My mother was a horrible cook.
I used to joke she thought I was a Greek god: Every meal was either a burnt offering or a sacrifice.
I learned to cook in self-defense. So I have only two or three favorite flavor memories from childhood: Wood-fired baked beans in the winter with homemade baked bread; my mother’s own concoction of Christmas pudding, her over-baked dry pumpkin pie, and something she had little to do with, hard cider. As I’ve mention in the write up about hard cider, what I remember most, besides the taste, was it was a simple, unadorned creation. Don’t misunderstand me, I like pub cider but it loses something from the tree to the pub.
I will freely admit to being a critic of today’s sterile, packaged, commercialized society. No, I am not against capitalism or technology and I am green within reason, but when it comes to food and nutrition I think our ancestors got along better without nutritionists and doctors than we do with them. And the cider somewhat typifies that.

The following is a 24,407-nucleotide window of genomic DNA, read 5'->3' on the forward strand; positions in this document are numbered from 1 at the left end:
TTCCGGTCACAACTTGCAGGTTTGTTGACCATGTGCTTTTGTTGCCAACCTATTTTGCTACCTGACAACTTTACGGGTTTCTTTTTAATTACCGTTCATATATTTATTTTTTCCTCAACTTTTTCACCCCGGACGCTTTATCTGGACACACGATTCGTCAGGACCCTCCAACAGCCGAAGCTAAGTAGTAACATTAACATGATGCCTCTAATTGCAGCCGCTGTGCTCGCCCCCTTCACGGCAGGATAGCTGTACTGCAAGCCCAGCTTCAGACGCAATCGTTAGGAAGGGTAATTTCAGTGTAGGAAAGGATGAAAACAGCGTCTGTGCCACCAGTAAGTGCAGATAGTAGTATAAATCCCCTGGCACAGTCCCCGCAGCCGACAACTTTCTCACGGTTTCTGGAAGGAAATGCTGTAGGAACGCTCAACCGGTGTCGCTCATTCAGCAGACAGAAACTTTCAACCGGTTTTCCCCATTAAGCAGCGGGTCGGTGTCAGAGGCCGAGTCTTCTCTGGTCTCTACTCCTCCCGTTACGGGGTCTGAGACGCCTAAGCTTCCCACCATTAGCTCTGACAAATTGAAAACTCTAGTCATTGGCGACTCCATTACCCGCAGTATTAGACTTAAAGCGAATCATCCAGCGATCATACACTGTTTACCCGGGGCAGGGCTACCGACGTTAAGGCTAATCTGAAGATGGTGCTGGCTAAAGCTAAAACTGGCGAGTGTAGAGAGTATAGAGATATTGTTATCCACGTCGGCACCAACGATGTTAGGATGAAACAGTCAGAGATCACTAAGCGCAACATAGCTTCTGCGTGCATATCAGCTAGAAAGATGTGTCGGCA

You can make basic cider two ways, put it in a warm container in the corner and wait a while, or sterilize it, pamper it, chemical it, boil it and pump it up with artificial carbonation. That strikes me as too elaborate. I am not a Luddite, if I were I would be using a quill on parchment not a blog. But less is more, simpler is usually better. When the fall apples used to come in, that is ripen, the natural course for them was to ferment. No I am not alluding to a grand scheme of things or the Doctrine of Signatures. But what I am saying is I think nature got along fairly well without human sophistication. Cider, like wine, can be an elaborate affair, but it is not necessary. My simple cider is unadorned. It’s not complex. It’s natural and good. I find that not only appealing but comforting and delicious.